Festivals bring a time of joy and merriment. But have you ever spared a thought on the flip-side of festivities, especially for the businesses. With discount sales in every departmental store and online shopping portals, one might think, how could businesses suffer on account of celebrations! Ask the apparel manufacturers from the world’s second largest exporting hub of Bangladesh and you have the answer.
As per 2016 news reports, the Bangladesh readymade garment industry, which was struggling to recover from the image crisis following the infamous Rana Plaza disaster of 2013, suffered substantial export loss in September that year. The country’s exports reportedly fell by 5.6 per cent in September 2016 when pitted against the same period a year ago to US $ 2.24 billion, 18 per cent below the target. And as one would guess, many felt it was the enduring ripple effect of the Rana Plaza disaster. But in reality, the reason was something else. As per the industry, workers’ turnaround and long Eid holidays had a big role to play behind this export debacle.
“The fall is mostly due to the long Eid vacation,” maintained Siddiqur Rahman, President of the Bangladesh Garment Manufacturers and Exporters Association, speaking to Reuters. A labour-intensive industry, garment manufacturing is all about the workforce, where even a minor percentage of attrition or workers’ absenteeism could wreak havoc on the entire production process and shipment plans.
Back to 2018, has there been any change in this trend? At least the apparel manufacturers are loath to think so. “The workers’ turnaround is a perennial problem, which started since the inception of the industry. Almost every factory suffers an average 10-15 per cent loss of workers after Eid and this is a big challenge for the manufacturers. If one looks from the industry’s perspective rather than an individual manufacturer’s, there’s hardly any loss, as workers shift from one unit to another, but mostly remain within the sector. But as I said, being a perpetual problem, manufacturers by now are able to anticipate the crisis and its implications to a certain degree and try to work things around to ensure that the production process does not get crippled,” explains Md. Fazlul Hoque, Managing Director of Plummy Fashions Limited (PFL) to Apparel Resources.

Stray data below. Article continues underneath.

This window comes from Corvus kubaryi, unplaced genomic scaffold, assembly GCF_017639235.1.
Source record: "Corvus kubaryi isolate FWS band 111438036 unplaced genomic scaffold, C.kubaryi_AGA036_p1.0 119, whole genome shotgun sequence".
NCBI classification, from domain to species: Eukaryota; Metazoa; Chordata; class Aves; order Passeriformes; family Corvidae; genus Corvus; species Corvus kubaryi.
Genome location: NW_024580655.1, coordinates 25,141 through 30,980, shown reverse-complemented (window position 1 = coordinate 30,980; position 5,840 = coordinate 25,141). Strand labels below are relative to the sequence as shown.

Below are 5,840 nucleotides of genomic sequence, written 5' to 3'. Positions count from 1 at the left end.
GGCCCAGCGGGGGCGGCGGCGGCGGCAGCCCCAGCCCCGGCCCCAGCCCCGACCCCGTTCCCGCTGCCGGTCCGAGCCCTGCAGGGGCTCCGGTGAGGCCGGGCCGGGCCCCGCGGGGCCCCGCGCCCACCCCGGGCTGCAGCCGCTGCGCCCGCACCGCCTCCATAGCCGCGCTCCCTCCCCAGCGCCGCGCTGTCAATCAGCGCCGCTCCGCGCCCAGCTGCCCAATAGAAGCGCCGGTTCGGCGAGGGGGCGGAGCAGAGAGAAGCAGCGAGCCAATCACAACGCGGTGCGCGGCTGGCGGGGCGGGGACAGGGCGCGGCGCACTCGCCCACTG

Located at Narayanganj, 20 kilometres south of capital Dhaka, Plummy Fashions is the highest-ranked green knitwear facility globally.
Maintains Khokon Chandra Kundu, Director of Marketing-AKR Group, “Of the two Eids, things turn more difficult after Eid-Ul-Azha. Each year, after Eid-Ul-Azha, RMG factories have to tackle 10-15 per cent workers’ migration and this is something that we are witnessing for long. In such cases factories have no option but undertake recruitment drives to replenish the understaffed production team. The whole process results in slowdown of the production process by around 1-15 days, which becomes difficult to recover, considering the stringent shipment time.”
As per industry insiders, Eid-Ul-Fitr is less taxing on exporters than Eid-ul-Azha, after which workers’ attrition rate is on an all-time high. So, what could be the reason behind it?
“In majority cases, around 97-98 per cent workers return to the workplace post Eid-Ul-Fitr as the next Eid is in a span of just another month and working for a month longer ensures them an additional bonus plus a month’s salary,” explains Kundu.
The recurring problem of workers’ extended Eid holidays and switchover to other manufacturing units seems to be taking a toll on the industry now.
“Eid-Ul-Fitr has just been over and it will take around 1-2 weeks more for the situation to normalise. And again, after a month, we are bracing for Eid-Ul-Azha,” says Abdul Auwal Khaled, Sr. Merchandiser, Valiant Group, after a long deep breath, wondering how to tackle the impending crisis.